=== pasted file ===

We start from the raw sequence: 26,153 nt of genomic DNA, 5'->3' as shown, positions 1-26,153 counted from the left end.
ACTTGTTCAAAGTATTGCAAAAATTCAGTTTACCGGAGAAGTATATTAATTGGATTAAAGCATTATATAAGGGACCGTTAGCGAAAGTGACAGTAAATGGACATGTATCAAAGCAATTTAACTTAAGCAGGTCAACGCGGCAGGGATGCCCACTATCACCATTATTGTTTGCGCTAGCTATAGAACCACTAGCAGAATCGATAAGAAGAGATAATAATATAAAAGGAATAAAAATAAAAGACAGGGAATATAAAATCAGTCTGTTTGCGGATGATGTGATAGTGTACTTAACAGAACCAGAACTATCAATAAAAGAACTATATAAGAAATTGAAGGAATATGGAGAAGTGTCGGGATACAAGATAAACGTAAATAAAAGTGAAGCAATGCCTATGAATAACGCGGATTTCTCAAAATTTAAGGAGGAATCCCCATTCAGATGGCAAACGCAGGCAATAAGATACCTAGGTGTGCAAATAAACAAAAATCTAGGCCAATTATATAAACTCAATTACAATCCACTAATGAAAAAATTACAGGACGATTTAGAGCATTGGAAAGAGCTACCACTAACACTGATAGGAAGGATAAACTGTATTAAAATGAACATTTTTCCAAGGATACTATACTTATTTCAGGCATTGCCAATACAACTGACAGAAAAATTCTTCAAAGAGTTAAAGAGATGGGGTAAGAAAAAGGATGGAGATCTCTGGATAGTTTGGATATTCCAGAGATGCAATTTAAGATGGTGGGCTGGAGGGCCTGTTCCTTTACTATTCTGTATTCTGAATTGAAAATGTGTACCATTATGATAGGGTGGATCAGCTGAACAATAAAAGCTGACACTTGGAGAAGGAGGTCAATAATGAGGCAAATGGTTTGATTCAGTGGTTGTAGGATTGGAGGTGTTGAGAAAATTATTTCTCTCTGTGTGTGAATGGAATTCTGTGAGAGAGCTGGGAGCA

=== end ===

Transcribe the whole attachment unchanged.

We start from the raw sequence: 26,153 nt of genomic DNA, 5'->3' as shown, positions 1-26,153 counted from the left end.
ACTTGTTCAAAGTATTGCAAAAATTCAGTTTACCGGAGAAGTATATTAATTGGATTAAAGCATTATATAAGGGACCGTTAGCGAAAGTGACAGTAAATGGACATGTATCAAAGCAATTTAACTTAAGCAGGTCAACGCGGCAGGGATGCCCACTATCACCATTATTGTTTGCGCTAGCTATAGAACCACTAGCAGAATCGATAAGAAGAGATAATAATATAAAAGGAATAAAAATAAAAGACAGGGAATATAAAATCAGTCTGTTTGCGGATGATGTGATAGTGTACTTAACAGAACCAGAACTATCAATAAAAGAACTATATAAGAAATTGAAGGAATATGGAGAAGTGTCGGGATACAAGATAAACGTAAATAAAAGTGAAGCAATGCCTATGAATAACGCGGATTTCTCAAAATTTAAGGAGGAATCCCCATTCAGATGGCAAACGCAGGCAATAAGATACCTAGGTGTGCAAATAAACAAAAATCTAGGCCAATTATATAAACTCAATTACAATCCACTAATGAAAAAATTACAGGACGATTTAGAGCATTGGAAAGAGCTACCACTAACACTGATAGGAAGGATAAACTGTATTAAAATGAACATTTTTCCAAGGATACTATACTTATTTCAGGCATTGCCAATACAACTGACAGAAAAATTCTTCAAAGAGTTAAAGAGATGGGGTAAGAAAAAGGATGGAGATCTCTGGATAGTTTGGATATTCCAGAGATGCAATTTAAGATGGTGGGCTGGAGGGCCTGTTCCTTTACTATTCTGTATTCTGAATTGAAAATGTGTACCATTATGATAGGGTGGATCAGCTGAACAATAAAAGCTGACACTTGGAGAAGGAGGTCAATAATGAGGCAAATGGTTTGATTCAGTGGTTGTAGGATTGGAGGTGTTGAGAAAATTATTTCTCTCTGTGTGTGAATGGAATTCTGTGAGAGAGCTGGGAGCA